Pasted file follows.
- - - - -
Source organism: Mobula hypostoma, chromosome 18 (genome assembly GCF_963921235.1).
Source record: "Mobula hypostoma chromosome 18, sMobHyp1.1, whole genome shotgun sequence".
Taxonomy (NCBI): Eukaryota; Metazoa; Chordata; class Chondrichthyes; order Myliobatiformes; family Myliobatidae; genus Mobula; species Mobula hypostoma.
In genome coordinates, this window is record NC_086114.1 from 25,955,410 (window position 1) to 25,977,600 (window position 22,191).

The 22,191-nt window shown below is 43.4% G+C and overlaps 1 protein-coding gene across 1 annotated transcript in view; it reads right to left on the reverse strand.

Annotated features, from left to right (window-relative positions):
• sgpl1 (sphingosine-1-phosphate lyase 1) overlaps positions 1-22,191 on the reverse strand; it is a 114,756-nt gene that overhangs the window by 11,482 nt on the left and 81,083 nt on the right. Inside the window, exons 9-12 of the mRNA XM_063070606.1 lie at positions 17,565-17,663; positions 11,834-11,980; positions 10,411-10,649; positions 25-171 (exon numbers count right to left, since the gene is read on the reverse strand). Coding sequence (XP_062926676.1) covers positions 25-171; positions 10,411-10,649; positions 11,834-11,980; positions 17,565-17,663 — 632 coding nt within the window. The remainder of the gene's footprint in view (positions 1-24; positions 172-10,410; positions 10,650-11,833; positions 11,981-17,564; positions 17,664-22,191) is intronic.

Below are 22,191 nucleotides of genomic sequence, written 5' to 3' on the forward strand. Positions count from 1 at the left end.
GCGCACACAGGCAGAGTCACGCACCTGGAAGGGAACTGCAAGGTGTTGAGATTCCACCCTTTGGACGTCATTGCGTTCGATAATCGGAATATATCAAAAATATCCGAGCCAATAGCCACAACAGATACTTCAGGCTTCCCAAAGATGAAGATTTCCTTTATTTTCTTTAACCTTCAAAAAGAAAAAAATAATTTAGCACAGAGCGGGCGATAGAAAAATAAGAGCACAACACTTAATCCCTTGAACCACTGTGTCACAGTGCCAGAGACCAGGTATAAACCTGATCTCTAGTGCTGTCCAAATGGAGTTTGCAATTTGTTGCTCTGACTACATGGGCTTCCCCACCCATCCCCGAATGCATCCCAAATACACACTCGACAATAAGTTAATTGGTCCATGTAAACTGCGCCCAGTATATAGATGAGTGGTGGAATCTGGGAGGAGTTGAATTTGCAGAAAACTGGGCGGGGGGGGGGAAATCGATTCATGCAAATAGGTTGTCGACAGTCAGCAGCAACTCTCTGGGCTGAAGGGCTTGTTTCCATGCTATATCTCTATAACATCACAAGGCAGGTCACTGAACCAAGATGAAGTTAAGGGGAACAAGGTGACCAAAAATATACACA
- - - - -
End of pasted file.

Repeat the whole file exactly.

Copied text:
Source organism: Mobula hypostoma, chromosome 18 (genome assembly GCF_963921235.1).
Source record: "Mobula hypostoma chromosome 18, sMobHyp1.1, whole genome shotgun sequence".
Taxonomy (NCBI): Eukaryota; Metazoa; Chordata; class Chondrichthyes; order Myliobatiformes; family Myliobatidae; genus Mobula; species Mobula hypostoma.
In genome coordinates, this window is record NC_086114.1 from 25,955,410 (window position 1) to 25,977,600 (window position 22,191).

The 22,191-nt window shown below is 43.4% G+C and overlaps 1 protein-coding gene across 1 annotated transcript in view; it reads right to left on the reverse strand.

Annotated features, from left to right (window-relative positions):
• sgpl1 (sphingosine-1-phosphate lyase 1) overlaps positions 1-22,191 on the reverse strand; it is a 114,756-nt gene that overhangs the window by 11,482 nt on the left and 81,083 nt on the right. Inside the window, exons 9-12 of the mRNA XM_063070606.1 lie at positions 17,565-17,663; positions 11,834-11,980; positions 10,411-10,649; positions 25-171 (exon numbers count right to left, since the gene is read on the reverse strand). Coding sequence (XP_062926676.1) covers positions 25-171; positions 10,411-10,649; positions 11,834-11,980; positions 17,565-17,663 — 632 coding nt within the window. The remainder of the gene's footprint in view (positions 1-24; positions 172-10,410; positions 10,650-11,833; positions 11,981-17,564; positions 17,664-22,191) is intronic.

Below are 22,191 nucleotides of genomic sequence, written 5' to 3' on the forward strand. Positions count from 1 at the left end.
GCGCACACAGGCAGAGTCACGCACCTGGAAGGGAACTGCAAGGTGTTGAGATTCCACCCTTTGGACGTCATTGCGTTCGATAATCGGAATATATCAAAAATATCCGAGCCAATAGCCACAACAGATACTTCAGGCTTCCCAAAGATGAAGATTTCCTTTATTTTCTTTAACCTTCAAAAAGAAAAAAATAATTTAGCACAGAGCGGGCGATAGAAAAATAAGAGCACAACACTTAATCCCTTGAACCACTGTGTCACAGTGCCAGAGACCAGGTATAAACCTGATCTCTAGTGCTGTCCAAATGGAGTTTGCAATTTGTTGCTCTGACTACATGGGCTTCCCCACCCATCCCCGAATGCATCCCAAATACACACTCGACAATAAGTTAATTGGTCCATGTAAACTGCGCCCAGTATATAGATGAGTGGTGGAATCTGGGAGGAGTTGAATTTGCAGAAAACTGGGCGGGGGGGGGGAAATCGATTCATGCAAATAGGTTGTCGACAGTCAGCAGCAACTCTCTGGGCTGAAGGGCTTGTTTCCATGCTATATCTCTATAACATCACAAGGCAGGTCACTGAACCAAGATGAAGTTAAGGGGAACAAGGTGACCAAAAATATACACA